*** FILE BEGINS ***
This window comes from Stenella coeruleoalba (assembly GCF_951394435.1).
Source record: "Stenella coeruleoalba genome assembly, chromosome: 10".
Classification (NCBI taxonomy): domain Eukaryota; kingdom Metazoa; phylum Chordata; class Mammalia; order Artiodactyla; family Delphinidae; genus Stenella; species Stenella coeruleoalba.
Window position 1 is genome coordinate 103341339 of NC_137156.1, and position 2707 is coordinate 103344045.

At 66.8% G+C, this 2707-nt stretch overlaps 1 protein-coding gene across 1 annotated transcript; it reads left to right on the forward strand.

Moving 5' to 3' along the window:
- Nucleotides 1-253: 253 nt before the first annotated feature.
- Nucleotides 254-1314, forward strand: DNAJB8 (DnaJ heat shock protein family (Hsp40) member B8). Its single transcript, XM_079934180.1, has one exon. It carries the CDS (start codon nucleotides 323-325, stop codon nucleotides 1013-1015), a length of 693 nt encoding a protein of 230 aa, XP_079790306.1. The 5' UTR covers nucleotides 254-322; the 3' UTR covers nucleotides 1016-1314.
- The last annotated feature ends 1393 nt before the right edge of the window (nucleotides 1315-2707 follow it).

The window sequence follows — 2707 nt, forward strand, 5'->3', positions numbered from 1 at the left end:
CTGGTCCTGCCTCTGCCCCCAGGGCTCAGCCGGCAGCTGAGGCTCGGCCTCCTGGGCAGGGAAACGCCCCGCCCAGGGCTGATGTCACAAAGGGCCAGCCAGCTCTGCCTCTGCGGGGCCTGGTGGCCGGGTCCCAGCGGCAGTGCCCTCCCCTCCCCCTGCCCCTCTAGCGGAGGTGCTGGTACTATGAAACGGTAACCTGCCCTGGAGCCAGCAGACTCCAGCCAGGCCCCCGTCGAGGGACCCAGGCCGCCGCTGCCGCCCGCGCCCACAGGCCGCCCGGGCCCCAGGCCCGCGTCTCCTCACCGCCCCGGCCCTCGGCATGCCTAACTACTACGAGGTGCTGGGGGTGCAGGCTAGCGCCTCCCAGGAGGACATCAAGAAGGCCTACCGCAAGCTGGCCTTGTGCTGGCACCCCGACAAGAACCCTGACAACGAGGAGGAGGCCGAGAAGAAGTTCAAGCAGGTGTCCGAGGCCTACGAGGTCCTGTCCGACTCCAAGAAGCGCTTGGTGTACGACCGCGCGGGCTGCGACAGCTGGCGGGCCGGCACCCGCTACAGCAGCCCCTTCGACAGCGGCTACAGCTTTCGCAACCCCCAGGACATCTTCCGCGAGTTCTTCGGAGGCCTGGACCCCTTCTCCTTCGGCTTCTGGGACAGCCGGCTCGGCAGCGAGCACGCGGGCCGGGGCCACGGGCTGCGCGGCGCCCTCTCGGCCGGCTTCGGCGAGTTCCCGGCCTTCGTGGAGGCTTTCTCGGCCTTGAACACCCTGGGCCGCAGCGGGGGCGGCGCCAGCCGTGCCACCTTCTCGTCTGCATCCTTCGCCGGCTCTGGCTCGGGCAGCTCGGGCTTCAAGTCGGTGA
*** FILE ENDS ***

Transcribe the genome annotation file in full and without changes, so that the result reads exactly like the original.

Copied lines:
This window comes from Stenella coeruleoalba (assembly GCF_951394435.1).
Source record: "Stenella coeruleoalba genome assembly, chromosome: 10".
Classification (NCBI taxonomy): domain Eukaryota; kingdom Metazoa; phylum Chordata; class Mammalia; order Artiodactyla; family Delphinidae; genus Stenella; species Stenella coeruleoalba.
Window position 1 is genome coordinate 103341339 of NC_137156.1, and position 2707 is coordinate 103344045.

At 66.8% G+C, this 2707-nt stretch overlaps 1 protein-coding gene across 1 annotated transcript; it reads left to right on the forward strand.

Moving 5' to 3' along the window:
- Nucleotides 1-253: 253 nt before the first annotated feature.
- Nucleotides 254-1314, forward strand: DNAJB8 (DnaJ heat shock protein family (Hsp40) member B8). Its single transcript, XM_079934180.1, has one exon. It carries the CDS (start codon nucleotides 323-325, stop codon nucleotides 1013-1015), a length of 693 nt encoding a protein of 230 aa, XP_079790306.1. The 5' UTR covers nucleotides 254-322; the 3' UTR covers nucleotides 1016-1314.
- The last annotated feature ends 1393 nt before the right edge of the window (nucleotides 1315-2707 follow it).

The window sequence follows — 2707 nt, forward strand, 5'->3', positions numbered from 1 at the left end:
CTGGTCCTGCCTCTGCCCCCAGGGCTCAGCCGGCAGCTGAGGCTCGGCCTCCTGGGCAGGGAAACGCCCCGCCCAGGGCTGATGTCACAAAGGGCCAGCCAGCTCTGCCTCTGCGGGGCCTGGTGGCCGGGTCCCAGCGGCAGTGCCCTCCCCTCCCCCTGCCCCTCTAGCGGAGGTGCTGGTACTATGAAACGGTAACCTGCCCTGGAGCCAGCAGACTCCAGCCAGGCCCCCGTCGAGGGACCCAGGCCGCCGCTGCCGCCCGCGCCCACAGGCCGCCCGGGCCCCAGGCCCGCGTCTCCTCACCGCCCCGGCCCTCGGCATGCCTAACTACTACGAGGTGCTGGGGGTGCAGGCTAGCGCCTCCCAGGAGGACATCAAGAAGGCCTACCGCAAGCTGGCCTTGTGCTGGCACCCCGACAAGAACCCTGACAACGAGGAGGAGGCCGAGAAGAAGTTCAAGCAGGTGTCCGAGGCCTACGAGGTCCTGTCCGACTCCAAGAAGCGCTTGGTGTACGACCGCGCGGGCTGCGACAGCTGGCGGGCCGGCACCCGCTACAGCAGCCCCTTCGACAGCGGCTACAGCTTTCGCAACCCCCAGGACATCTTCCGCGAGTTCTTCGGAGGCCTGGACCCCTTCTCCTTCGGCTTCTGGGACAGCCGGCTCGGCAGCGAGCACGCGGGCCGGGGCCACGGGCTGCGCGGCGCCCTCTCGGCCGGCTTCGGCGAGTTCCCGGCCTTCGTGGAGGCTTTCTCGGCCTTGAACACCCTGGGCCGCAGCGGGGGCGGCGCCAGCCGTGCCACCTTCTCGTCTGCATCCTTCGCCGGCTCTGGCTCGGGCAGCTCGGGCTTCAAGTCGGTGA